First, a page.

His actions and His word flow from His nature.

GCT "And, what do you mean by "unjustly take a life?" Is that open to bias and interpretation?"

Yes, it is open to bias and interpretation. We won't always get it right. As I've said our ability to apprehend what is right is not nearly 100% we will make mistakes and we will do what we think wrong and justify it because we want to do that wrong thing.

We aren't meant to figure out what is right and good all by ourselves. We are given enough knowledge to know there is a good that we fall short of, but in order to stop falling short of it we need to personally know the source of good.

Karla said...

Cyber "That *we* have been discussing yes - but not the idea presented by GCT. We also shouldn't make the mistake that our viewpoints (and that's all they are) are the *only* viewpoints that exist."

There are other views about morality, ours are certainly not the only ones. I am still trying to understand where GCT is different from your position.

Cyber "What do you mean by "real" in this context? Our morality is real in that it exists. If it didn't exist we couldn't debate it."

I think it's really origin or the source of it that we take opposing views on. We both agree that humans operate within a moral structure, but how did we get it? Which origin (human) or (God) makes more sense of it?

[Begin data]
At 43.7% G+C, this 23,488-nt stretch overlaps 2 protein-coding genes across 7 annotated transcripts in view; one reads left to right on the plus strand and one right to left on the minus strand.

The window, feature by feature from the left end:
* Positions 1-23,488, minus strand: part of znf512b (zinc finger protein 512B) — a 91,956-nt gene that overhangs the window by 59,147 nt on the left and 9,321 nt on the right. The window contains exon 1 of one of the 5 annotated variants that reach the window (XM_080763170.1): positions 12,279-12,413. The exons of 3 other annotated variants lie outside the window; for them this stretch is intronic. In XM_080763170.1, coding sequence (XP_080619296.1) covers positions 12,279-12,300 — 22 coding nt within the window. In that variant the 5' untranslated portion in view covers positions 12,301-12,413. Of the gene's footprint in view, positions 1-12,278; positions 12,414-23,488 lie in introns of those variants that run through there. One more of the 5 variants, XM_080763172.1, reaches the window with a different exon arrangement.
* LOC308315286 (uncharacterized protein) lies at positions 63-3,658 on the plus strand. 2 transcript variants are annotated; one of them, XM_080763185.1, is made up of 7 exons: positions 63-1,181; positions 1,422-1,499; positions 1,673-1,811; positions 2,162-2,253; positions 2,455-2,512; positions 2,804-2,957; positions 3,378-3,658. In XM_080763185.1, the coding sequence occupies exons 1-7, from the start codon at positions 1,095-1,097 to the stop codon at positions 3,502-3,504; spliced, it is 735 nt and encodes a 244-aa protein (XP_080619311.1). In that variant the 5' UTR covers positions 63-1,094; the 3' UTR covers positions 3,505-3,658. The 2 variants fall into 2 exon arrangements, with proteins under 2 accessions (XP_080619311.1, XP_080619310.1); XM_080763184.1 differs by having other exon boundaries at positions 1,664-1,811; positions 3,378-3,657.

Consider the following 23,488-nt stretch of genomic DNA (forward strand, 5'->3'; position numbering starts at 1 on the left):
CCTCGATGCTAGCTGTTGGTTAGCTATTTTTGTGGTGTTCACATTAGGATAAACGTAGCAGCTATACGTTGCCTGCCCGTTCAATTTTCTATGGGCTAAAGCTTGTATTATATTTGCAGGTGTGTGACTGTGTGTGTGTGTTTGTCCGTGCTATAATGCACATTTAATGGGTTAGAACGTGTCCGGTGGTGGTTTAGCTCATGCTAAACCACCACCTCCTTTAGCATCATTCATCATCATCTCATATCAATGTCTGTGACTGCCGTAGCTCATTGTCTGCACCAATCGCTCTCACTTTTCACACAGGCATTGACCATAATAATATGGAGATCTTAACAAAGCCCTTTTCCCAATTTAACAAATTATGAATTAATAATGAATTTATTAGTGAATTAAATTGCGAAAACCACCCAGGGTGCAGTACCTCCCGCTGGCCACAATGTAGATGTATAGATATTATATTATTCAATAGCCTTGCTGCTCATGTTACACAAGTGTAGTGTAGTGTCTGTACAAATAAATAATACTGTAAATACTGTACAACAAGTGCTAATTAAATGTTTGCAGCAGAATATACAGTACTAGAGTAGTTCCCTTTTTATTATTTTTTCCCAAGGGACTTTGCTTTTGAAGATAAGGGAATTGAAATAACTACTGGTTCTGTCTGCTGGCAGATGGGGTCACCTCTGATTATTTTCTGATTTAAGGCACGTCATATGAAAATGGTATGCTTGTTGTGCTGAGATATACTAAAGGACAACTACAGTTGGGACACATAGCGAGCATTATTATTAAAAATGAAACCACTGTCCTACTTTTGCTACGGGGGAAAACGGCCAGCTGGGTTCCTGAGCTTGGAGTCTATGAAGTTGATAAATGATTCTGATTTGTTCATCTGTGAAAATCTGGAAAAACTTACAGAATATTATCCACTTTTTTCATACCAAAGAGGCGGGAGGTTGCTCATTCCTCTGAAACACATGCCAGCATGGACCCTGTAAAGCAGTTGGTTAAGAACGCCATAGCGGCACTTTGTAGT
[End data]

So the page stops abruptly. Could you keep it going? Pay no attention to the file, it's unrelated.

Cyber "Life is valuable because the alternative is death."

I get that when you are talking about yourself, you want to live. But someone else could come along and say that your life infringes upon theirs and thus it would be better for their survival if you didn't. Either all life is valuable regardless of society giving life value, or none of it has any real value, only what we give it. If a person becomes invaluable to society what protects them?

GCT said...

"External to the natural world."

I've never agreed to that. But, I also don't agree that the only alternative is what you've stated, and I've backed it up.

""Evolutionary heritage" would be within the system and therefore not able to judge itself. Evolution is not a being or an entity that has a Mind to give us reason, logic, or morality."

These are objective things, however. And, you seem to be stuck on this idea that morality has to be given to us. That is not evidenced. You need to actually present arguments with logic and reason and evidence to convince us that this is the case, instead of simply repeating it over and over.

"How can the non-rational produce a rational mind?"

Through evolution. Our brains have evolved to the point where we can reason through ever increasing ability to use higher cognitive functions, in response to selective stimuli.

"How can a non-mind, produce a mind?"

How can a non-car produce a car...yet we do it all the time. Processes can have outcomes that are different from the process. How can gravity produce a squashed tomato? Yet, if you drop the tomato it can squash due to the actions of gravity (or if it falls off the vine, just to take the human element out).

"How can an amoral process produce morality?"

See above. Also, morality is tied into our observances of nature. It's just like logic or reason in one sense in that it's based upon empirical study.

"His actions and His word flow from His nature."

You are still talking about his actions and commands, however. It also occurs to me that you are talking about god's subjective pronouncements on the value of life.